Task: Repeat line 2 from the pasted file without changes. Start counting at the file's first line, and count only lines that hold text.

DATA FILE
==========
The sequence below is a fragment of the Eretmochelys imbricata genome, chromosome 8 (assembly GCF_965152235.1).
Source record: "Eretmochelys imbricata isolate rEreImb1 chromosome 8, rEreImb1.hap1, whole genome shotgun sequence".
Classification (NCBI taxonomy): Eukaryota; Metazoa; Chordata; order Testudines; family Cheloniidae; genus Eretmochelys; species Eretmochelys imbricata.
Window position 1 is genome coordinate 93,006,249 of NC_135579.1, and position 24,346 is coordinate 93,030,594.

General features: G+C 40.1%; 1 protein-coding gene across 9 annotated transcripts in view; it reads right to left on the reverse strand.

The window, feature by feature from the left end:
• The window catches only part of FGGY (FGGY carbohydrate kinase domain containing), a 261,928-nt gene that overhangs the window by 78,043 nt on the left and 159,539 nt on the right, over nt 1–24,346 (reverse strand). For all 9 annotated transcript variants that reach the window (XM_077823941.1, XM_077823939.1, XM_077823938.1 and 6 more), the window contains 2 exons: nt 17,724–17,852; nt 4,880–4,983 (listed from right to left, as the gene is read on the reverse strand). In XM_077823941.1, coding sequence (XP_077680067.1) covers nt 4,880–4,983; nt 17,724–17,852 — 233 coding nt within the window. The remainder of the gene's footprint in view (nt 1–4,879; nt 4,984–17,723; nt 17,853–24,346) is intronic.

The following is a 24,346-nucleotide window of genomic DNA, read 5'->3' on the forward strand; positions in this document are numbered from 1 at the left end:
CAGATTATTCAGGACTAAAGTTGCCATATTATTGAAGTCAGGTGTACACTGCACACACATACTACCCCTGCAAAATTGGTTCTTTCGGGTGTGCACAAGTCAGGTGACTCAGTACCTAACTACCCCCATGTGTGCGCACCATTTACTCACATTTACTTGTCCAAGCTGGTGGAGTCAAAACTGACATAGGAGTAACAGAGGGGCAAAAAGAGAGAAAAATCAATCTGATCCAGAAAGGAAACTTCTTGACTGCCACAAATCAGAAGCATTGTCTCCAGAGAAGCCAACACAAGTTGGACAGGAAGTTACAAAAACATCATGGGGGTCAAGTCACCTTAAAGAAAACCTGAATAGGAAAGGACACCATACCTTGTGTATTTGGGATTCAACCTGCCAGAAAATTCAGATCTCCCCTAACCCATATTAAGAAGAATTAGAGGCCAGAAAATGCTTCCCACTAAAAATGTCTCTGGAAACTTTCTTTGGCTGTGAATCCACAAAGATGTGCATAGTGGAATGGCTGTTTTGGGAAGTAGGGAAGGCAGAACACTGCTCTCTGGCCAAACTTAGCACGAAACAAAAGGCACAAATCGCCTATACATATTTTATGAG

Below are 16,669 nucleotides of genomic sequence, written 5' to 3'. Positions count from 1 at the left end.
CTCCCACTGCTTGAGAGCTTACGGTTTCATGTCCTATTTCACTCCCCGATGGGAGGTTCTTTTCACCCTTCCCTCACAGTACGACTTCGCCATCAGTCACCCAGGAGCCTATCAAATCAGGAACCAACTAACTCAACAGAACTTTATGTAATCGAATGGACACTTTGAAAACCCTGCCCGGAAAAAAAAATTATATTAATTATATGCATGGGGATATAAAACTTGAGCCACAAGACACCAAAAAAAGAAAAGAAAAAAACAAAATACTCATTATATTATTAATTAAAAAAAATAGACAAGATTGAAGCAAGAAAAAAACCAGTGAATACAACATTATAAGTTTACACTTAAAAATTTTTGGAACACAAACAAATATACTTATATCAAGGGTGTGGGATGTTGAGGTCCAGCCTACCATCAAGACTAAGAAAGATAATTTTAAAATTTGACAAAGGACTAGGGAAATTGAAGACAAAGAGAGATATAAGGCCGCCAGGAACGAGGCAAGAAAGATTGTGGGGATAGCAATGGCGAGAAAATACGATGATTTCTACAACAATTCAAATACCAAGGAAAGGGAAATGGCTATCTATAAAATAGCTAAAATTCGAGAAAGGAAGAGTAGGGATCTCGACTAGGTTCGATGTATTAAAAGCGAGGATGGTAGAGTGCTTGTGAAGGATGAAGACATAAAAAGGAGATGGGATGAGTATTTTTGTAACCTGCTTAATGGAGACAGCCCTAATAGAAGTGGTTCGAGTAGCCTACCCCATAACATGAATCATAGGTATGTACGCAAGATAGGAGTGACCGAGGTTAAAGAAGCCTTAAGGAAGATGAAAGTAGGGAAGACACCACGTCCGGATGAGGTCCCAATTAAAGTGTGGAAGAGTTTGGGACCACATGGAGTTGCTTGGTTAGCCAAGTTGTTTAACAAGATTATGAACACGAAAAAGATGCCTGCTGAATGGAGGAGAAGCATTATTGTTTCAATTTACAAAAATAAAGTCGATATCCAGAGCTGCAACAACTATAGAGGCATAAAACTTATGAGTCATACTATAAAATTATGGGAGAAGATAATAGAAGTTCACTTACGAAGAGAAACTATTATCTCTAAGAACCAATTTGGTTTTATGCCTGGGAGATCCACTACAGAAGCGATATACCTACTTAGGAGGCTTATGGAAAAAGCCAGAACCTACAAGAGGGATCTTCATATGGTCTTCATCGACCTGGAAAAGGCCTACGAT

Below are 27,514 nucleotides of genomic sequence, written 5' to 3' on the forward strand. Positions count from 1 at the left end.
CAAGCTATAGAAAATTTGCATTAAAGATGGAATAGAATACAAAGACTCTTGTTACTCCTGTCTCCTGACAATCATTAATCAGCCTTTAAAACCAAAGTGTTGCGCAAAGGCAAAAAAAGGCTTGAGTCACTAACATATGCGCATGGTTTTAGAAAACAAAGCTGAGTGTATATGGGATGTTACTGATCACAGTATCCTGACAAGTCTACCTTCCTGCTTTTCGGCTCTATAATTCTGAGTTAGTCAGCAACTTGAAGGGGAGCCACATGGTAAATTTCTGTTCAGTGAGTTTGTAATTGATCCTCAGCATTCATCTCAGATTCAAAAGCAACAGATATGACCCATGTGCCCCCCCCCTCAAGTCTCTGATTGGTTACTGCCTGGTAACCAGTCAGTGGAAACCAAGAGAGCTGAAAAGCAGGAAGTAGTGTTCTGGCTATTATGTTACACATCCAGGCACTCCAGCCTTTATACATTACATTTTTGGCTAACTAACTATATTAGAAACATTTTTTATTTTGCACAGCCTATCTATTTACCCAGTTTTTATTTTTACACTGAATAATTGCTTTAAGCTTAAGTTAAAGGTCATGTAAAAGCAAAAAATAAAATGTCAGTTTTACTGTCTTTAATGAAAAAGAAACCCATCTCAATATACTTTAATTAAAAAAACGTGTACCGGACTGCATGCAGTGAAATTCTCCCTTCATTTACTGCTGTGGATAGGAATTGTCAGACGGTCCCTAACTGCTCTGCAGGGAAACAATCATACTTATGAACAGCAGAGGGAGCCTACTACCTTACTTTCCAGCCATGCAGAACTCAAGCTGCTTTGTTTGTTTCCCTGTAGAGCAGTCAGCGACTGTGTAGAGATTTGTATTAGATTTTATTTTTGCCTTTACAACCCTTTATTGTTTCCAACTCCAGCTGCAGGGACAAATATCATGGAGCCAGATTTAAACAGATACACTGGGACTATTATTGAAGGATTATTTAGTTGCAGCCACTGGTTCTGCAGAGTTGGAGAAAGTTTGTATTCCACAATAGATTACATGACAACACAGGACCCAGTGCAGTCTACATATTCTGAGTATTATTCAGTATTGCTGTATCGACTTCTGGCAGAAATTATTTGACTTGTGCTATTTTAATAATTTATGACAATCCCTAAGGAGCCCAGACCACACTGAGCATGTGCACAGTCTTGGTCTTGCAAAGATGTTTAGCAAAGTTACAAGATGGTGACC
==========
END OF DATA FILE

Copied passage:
Source record: "Eretmochelys imbricata isolate rEreImb1 chromosome 8, rEreImb1.hap1, whole genome shotgun sequence".